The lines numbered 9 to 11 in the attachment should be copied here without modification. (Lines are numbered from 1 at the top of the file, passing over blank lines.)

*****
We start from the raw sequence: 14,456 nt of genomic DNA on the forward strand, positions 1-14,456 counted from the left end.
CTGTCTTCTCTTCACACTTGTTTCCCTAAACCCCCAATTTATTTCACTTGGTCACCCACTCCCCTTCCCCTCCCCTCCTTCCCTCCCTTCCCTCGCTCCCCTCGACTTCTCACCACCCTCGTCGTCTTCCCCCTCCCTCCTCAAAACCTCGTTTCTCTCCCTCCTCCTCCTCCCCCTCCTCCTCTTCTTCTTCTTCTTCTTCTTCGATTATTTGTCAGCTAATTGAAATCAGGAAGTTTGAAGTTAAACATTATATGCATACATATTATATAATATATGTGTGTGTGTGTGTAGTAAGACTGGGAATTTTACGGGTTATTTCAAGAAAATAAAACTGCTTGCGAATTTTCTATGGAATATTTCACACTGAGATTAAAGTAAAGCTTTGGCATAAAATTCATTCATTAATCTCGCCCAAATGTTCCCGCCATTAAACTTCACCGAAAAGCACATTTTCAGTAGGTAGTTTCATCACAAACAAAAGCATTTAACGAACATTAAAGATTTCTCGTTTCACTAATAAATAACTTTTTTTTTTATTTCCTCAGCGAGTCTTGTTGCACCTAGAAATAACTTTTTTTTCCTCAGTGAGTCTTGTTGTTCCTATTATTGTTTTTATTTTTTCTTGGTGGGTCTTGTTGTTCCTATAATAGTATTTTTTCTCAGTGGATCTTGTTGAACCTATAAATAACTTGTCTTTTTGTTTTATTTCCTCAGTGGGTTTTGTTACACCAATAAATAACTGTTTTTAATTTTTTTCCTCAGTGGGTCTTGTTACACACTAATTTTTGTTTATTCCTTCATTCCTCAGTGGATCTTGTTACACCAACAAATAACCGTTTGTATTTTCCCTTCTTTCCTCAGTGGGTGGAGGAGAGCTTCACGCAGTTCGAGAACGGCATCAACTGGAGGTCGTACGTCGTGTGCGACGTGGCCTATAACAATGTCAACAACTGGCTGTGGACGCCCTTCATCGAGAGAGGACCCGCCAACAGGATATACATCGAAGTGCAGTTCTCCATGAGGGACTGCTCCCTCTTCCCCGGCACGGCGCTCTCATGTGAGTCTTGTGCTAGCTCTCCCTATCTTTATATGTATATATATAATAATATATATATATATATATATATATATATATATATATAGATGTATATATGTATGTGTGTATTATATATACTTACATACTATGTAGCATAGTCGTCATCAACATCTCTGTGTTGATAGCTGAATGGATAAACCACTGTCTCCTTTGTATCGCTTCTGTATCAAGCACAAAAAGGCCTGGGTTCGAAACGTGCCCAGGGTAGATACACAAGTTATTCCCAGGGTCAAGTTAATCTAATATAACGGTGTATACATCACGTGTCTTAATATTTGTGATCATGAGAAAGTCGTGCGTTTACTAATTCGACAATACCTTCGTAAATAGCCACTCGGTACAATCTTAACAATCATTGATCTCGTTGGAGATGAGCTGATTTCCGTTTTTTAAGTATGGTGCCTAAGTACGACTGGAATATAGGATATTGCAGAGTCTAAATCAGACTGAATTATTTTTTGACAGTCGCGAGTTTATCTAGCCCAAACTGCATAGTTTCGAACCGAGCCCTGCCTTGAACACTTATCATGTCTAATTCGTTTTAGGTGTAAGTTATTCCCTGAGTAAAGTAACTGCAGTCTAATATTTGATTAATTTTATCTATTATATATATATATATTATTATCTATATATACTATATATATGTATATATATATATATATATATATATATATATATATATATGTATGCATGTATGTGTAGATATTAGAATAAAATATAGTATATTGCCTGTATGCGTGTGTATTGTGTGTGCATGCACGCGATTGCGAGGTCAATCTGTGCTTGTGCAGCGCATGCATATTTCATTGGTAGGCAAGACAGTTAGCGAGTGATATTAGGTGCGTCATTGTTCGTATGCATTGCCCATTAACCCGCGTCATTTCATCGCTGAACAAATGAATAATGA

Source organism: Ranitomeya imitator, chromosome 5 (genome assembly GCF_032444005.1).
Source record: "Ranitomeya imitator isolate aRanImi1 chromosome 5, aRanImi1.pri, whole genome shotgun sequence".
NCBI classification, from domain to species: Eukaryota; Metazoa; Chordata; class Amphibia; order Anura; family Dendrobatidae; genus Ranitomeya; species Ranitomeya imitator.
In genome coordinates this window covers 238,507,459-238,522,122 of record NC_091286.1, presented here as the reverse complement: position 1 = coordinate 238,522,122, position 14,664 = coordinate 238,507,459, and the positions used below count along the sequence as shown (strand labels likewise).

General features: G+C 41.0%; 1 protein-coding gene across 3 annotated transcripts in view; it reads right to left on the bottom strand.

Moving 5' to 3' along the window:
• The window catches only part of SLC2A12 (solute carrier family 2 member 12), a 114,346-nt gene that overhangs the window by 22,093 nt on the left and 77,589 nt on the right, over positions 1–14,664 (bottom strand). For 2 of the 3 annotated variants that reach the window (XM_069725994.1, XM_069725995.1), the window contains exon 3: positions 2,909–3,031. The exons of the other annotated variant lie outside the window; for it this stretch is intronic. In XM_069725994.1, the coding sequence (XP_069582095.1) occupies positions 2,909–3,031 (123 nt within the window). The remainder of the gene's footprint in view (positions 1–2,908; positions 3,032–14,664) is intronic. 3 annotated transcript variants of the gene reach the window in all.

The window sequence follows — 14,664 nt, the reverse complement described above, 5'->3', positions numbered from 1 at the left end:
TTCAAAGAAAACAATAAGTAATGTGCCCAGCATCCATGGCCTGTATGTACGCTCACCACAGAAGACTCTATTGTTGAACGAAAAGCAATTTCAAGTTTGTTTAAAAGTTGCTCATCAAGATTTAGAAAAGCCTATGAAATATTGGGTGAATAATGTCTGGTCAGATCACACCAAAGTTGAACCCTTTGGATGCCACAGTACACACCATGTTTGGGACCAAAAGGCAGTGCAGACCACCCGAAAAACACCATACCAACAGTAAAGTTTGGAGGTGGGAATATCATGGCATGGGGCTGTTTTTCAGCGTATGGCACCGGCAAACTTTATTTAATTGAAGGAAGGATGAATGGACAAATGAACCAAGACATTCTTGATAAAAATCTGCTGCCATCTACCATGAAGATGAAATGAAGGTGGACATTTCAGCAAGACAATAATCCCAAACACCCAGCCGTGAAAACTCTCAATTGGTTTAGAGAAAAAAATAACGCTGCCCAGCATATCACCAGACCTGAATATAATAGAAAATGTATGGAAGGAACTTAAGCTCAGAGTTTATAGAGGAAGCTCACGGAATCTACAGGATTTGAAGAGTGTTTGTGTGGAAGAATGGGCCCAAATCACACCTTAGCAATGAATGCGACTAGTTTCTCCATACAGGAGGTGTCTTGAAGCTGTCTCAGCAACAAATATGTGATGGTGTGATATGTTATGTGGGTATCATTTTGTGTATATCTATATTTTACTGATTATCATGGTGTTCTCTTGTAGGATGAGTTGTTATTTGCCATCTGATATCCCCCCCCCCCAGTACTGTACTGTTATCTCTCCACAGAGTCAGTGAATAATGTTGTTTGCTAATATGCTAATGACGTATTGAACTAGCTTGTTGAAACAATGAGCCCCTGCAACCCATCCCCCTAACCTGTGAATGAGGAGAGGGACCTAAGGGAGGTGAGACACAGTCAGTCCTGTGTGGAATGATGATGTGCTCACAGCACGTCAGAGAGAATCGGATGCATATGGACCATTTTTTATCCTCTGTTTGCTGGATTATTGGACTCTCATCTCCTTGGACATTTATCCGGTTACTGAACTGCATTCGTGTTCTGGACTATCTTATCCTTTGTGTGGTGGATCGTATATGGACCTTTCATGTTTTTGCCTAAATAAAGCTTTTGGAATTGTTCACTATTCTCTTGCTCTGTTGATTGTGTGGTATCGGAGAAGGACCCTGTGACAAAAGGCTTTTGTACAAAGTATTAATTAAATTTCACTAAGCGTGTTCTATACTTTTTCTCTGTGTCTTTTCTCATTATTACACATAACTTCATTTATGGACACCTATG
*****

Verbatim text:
• The window catches only part of SLC2A12 (solute carrier family 2 member 12), a 114,346-nt gene that overhangs the window by 22,093 nt on the left and 77,589 nt on the right, over positions 1–14,664 (bottom strand). For 2 of the 3 annotated variants that reach the window (XM_069725994.1, XM_069725995.1), the window contains exon 3: positions 2,909–3,031. The exons of the other annotated variant lie outside the window; for it this stretch is intronic. In XM_069725994.1, the coding sequence (XP_069582095.1) occupies positions 2,909–3,031 (123 nt within the window). The remainder of the gene's footprint in view (positions 1–2,908; positions 3,032–14,664) is intronic. 3 annotated transcript variants of the gene reach the window in all.

The window sequence follows — 14,664 nt, the reverse complement described above, 5'->3', positions numbered from 1 at the left end:
TTCAAAGAAAACAATAAGTAATGTGCCCAGCATCCATGGCCTGTATGTACGCTCACCACAGAAGACTCTATTGTTGAACGAAAAGCAATTTCAAGTTTGTTTAAAAGTTGCTCATCAAGATTTAGAAAAGCCTATGAAATATTGGGTGAATAATGTCTGGTCAGATCACACCAAAGTTGAACCCTTTGGATGCCACAGTACACACCATGTTTGGGACCAAAAGGCAGTGCAGACCACCCGAAAAACACCATACCAACAGTAAAGTTTGGAGGTGGGAATATCATGGCATGGGGCTGTTTTTCAGCGTATGGCACCGGCAAACTTTATTTAATTGAAGGAAGGATGAATGGACAAATGAACCAAGACATTCTTGATAAAAATCTGCTGCCATCTACCATGAAGATGAAATGAAGGTGGACATTTCAGCAAGACAATAATCCCAAACACCCAGCCGTGAAAACTCTCAATTGGTTTAGAGAAAAAAATAACGCTGCCCAGCATATCACCAGACCTGAATATAATAGAAAATGTATGGAAGGAACTTAAGCTCAGAGTTTATAGAGGAAGCTCACGGAATCTACAGGATTTGAAGAGTGTTTGTGTGGAAGAATGGGCCCAAATCACACCTTAGCAATGAATGCGACTAGTTTCTCCATACAGGAGGTGTCTTGAAGCTGTCTCAGCAACAAATATGTGATGGTGTGATATGTTATGTGGGTATCATTTTGTGTATATCTATATTTTACTGATTATCATGGTGTTCTCTTGTAGGATGAGTTGTTATTTGCCATCTGATATCCCCCCCCCCCAGTACTGTACTGTTATCTCTCCACAGAGTCAGTGAATAATGTTGTTTGCTAATATGCTAATGACGTATTGAACTAGCTTGTTGAAACAATGAGCCCCTGCAACCCATCCCCCTAACCTGTGAATGAGGAGAGGGACCTAAGGGAGGTGAGACACAGTCAGTCCTGTGTGGAATGATGATGTGCTCACAGCACGTCAGAGAGAATCGGATGCATATGGACCATTTTTTATCCTCTGTTTGCTGGATTATTGGACTCTCATCTCCTTGGACATTTATCCGGTTACTGAACTGCATTCGTGTTCTGGACTATCTTATCCTTTGTGTGGTGGATCGTATATGGACCTTTCATGTTTTTGCCTAAATAAAGCTTTTGGAATTGTTCACTATTCTCTTGCTCTGTTGATTGTGTGGTATCGGAGAAGGACCCTGTGACAAAAGGCTTTTGTACAAAGTATTAATTAAATTTCACTAAGCGTGTTCTATACTTTTTCTCTGTGTCTTTTCTCATTATTACACATAACTTCATTTATGGACACCTATG